On this day: British troops in France

British air mechanics work on wrecked fuselages on the 12th of July, 1918, as the First World War neared its end. The image was taken at the aircraft repair depot near Rang-du-Fliers in the north of France.

From the collection of the Imperial War Museums.

The_Royal_Flying_Corps_on_the_Western_Front,_1914-1918_Q12073 British air mechanics working on wrecked fuselages at the aircraft repair depot near Rang du Fliers, 12th July 1918.

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On this day: an anniversary of women at war

7th July 1918: British members of the Women’s Army Auxiliary Corps work on a car in Étaples, France.

Exactly one year earlier the WAAC was formed as the women’s unit of the British Army. In the final sixteen months of the First World War some 57 000 women served.

THE WOMEN'S ARMY AUXILIARY CORPS ON THE WESTERN FRONT, 1917-1918. Fitters of the WAAC at work on a car at Etaples, 7 July 1918.

100 Years Ago: Britain’s Deadliest Explosion

Women_at_work_during_the_First_World_War-_Munitions_Production,_Chilwell,_Nottinghamshire,_England,_UK,_c_1917_Q30011A Around 21 August, 1917

The factory in August of 1917.

On the 1st of July, 1918, the deadliest explosion in British history occurred near Chilwell in Nottinghamshire, England.

The disaster happened at National Filling Factory No. 6, a First World War munitions factory that had been in operation since 1915. The factory was known for its “Canary girls“: women shell makers.

Female munitions workers guide 6 inch howitzer shells being lowered to the floor at the Chilwell ammunition factory in Nottinghamshire, UK. July 1917.

“Canary Girls”

On the day of the disaster eight tons of TNT blew up, killing 134 people and injuring 250 others, however newspapers at the time reported a much lower death toll.

The site of the factory is now home to Chetwynd Barracks.

100 Years Ago in Ukraine

The city of Yekaterinoslav, Ukraine from the air in spring of 1918.

Under the Soviets the city was renamed Dnipropetrovsk, after a Communist leader responsible for engineering the Holodomor, the genocide of some ten million Ukrainians in the 1930s.

Following Ukraine’s 2013-14 revolution and the Russian invasion that followed, the local government renamed the city Dnipro.

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Aerial_photograph,_Ukrainian_city_of_Yekaterinoslav,_now_called_Dnipropetrovs'k_(8694217284) Dnipro Spring 1918

Aerial_photograph,_Ukrainian_city_of_Yekaterinoslav,_now_called_Dnipropetrovs'k_(8693099403) Dnipro Spring 1918

Australian “Soldiers”

Boys and girls dressed as soldiers, with slouch hats and toy rifles, at Irvinebank, Queensland, Australia around 1917. First World War.

Source

This image of boys and girls dressed as Australian soldiers was taken in the small far-north Queensland town of Irvinebank around 1917.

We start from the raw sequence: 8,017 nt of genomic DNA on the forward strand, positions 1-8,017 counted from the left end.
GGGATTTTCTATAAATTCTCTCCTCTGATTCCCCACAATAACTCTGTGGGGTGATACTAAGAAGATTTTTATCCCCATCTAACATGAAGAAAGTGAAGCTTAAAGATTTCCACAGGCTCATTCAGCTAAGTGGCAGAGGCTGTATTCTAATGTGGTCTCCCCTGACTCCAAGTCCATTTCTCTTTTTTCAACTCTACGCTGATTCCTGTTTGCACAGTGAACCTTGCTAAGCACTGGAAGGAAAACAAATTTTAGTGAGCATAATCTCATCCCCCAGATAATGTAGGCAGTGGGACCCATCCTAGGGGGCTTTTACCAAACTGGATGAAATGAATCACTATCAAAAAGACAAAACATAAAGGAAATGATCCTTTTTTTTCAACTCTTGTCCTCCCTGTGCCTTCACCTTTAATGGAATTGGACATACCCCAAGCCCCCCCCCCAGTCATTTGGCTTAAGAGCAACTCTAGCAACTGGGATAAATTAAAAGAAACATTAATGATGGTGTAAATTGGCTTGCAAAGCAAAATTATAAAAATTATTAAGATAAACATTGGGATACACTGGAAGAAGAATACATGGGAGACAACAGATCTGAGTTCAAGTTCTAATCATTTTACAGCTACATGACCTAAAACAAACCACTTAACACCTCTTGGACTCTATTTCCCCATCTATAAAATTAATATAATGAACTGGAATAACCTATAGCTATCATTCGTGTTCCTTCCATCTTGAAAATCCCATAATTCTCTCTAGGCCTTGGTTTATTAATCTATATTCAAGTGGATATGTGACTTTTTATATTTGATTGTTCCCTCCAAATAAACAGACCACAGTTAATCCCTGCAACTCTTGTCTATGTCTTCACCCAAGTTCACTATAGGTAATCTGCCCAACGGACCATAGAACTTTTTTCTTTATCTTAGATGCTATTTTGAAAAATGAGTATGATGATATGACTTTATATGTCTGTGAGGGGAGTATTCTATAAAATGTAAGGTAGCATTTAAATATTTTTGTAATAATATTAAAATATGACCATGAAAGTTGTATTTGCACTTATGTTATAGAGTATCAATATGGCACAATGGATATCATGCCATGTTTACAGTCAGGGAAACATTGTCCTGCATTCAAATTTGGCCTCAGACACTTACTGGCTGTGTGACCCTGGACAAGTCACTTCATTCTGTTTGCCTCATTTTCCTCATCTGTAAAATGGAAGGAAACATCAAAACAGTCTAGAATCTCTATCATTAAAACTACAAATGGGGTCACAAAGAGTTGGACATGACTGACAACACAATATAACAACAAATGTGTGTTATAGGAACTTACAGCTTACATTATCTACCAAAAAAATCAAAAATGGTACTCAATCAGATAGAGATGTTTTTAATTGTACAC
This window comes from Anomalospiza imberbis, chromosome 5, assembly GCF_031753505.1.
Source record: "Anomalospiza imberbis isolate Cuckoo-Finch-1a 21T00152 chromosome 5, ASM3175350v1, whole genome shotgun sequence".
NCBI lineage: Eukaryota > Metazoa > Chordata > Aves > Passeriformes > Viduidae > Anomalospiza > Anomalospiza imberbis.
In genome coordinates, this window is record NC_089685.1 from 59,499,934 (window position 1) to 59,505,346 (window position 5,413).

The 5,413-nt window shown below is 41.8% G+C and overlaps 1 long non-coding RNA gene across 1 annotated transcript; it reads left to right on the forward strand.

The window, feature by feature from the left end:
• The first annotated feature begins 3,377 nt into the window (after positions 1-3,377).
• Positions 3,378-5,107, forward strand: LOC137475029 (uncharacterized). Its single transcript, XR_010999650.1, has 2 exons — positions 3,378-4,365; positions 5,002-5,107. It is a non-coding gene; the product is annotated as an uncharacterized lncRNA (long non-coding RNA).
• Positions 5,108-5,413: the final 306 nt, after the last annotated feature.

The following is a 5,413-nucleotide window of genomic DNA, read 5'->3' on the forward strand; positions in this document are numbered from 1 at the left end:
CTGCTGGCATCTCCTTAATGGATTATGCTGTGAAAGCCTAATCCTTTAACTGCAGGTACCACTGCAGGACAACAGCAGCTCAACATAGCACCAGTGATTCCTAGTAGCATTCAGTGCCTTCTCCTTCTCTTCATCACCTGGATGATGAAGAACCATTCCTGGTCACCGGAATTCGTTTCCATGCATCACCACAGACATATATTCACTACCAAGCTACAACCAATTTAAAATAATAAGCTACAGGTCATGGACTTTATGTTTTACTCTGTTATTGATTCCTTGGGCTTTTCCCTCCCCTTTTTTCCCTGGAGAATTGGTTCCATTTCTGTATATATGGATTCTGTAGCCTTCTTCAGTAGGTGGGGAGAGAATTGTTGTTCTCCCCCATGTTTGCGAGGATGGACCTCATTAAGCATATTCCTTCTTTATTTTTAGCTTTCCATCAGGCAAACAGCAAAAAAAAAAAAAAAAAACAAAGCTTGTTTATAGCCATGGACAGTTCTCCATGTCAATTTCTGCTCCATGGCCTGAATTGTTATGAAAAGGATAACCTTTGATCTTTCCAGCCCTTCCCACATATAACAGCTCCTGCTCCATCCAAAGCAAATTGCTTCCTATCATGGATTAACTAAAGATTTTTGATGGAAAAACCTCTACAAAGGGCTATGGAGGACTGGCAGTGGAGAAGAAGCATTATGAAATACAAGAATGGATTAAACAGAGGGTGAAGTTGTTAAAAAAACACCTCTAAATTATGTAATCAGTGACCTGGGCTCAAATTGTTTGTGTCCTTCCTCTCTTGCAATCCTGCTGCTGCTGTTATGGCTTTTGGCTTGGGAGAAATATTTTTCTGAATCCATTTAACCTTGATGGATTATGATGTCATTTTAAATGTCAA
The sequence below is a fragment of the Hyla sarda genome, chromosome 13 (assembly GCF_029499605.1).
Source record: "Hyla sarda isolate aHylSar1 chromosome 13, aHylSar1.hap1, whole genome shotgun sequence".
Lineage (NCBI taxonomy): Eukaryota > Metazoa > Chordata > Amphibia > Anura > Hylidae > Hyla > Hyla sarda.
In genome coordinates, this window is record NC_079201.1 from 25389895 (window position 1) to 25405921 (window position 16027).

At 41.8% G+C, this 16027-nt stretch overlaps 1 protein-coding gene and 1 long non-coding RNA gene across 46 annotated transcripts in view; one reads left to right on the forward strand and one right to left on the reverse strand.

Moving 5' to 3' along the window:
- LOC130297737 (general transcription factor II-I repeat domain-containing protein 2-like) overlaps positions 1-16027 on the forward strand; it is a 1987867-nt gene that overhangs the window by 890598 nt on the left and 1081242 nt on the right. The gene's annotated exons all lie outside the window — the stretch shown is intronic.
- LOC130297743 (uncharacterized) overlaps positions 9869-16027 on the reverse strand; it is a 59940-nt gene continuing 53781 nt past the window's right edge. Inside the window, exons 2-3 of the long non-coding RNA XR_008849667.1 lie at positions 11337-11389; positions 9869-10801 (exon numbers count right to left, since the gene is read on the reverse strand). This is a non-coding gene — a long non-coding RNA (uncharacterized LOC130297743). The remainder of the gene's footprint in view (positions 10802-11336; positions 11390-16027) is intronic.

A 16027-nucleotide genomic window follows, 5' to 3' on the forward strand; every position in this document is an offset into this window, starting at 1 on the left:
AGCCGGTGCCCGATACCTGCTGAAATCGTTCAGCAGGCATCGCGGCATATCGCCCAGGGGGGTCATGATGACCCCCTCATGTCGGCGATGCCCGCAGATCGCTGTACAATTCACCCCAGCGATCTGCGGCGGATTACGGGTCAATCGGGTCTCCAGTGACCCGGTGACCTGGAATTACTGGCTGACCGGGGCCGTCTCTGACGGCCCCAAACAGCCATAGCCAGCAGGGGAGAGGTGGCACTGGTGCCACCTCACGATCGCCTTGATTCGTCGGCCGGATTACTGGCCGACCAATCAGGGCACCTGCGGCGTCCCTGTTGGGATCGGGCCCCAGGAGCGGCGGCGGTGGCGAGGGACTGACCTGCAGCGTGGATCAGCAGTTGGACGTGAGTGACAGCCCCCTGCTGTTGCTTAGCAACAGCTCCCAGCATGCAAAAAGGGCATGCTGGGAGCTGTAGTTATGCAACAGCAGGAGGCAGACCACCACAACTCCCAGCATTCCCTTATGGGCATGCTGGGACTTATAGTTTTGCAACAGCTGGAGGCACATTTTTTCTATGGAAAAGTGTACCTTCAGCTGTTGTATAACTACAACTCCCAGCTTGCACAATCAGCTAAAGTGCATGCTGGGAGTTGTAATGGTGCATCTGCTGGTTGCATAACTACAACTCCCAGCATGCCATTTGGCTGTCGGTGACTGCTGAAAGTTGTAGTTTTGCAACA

Henry Dalziel, a recipient of the Victoria Cross after World War One, was born in the town in 1893.

Australia began preparations for the war even before Britain officially joined the conflict in 1914. So closely tied to Britain, and still part of the Empire, Australia was part of the conflict until its conclusion on the 11th of November, 1918.

On this day: an Ammunition Plant Explosion

GillespieExplosion Man standing in a large crater from T. A. Gillespie Company Shell Loading Plant explosion in Sayreville, New Jersey. October 1918. World War One.

A man stands in the crater left by the explosion. October 1918.

Disaster struck New Jersey, USA on the 4th of October, 1918, when an explosion hit the T. A. Gillespie Company Shell Loading Plant. The First World War munitions plant, one of the largest in the world, was hit by a large explosion that started a fire and went on to trigger more explosions over the next two days.

The plant itself, as well as some three-hundred other buildings, were destroyed.

Because employment records were destroyed in the explosion the exact death toll is unclear, however it is believed to be around a hundred. Hundreds of other people were injured.

Residents of Morgan NJ in flight along the road to Perth Amboy and safety from the series of great explosions which destroyed the Shell-loading Plant of T. A. Gillespie & Company. Octobe

Residents being evacuated.

The disaster is generally believed to be an accident.

About a century later, the area is still affected by explosive substances.

On this day: Australian troops in Damascus, Syria.

The caption for this photograph (as written by the Australian War Memorial, Canberra) is as below:

The Turkish Hospital in Damascus on 1 October 1918, shortly after the entry of the Australian 4th Light Horse Regiment.

To read more about this complicated point in Syrian and Middle Eastern history, you can begin HERE.

4ALHinDamascus The Turkish Hospital in Damascus on 1 October 1918, shortly after the entry of the Australian 4th Light Horse Regiment.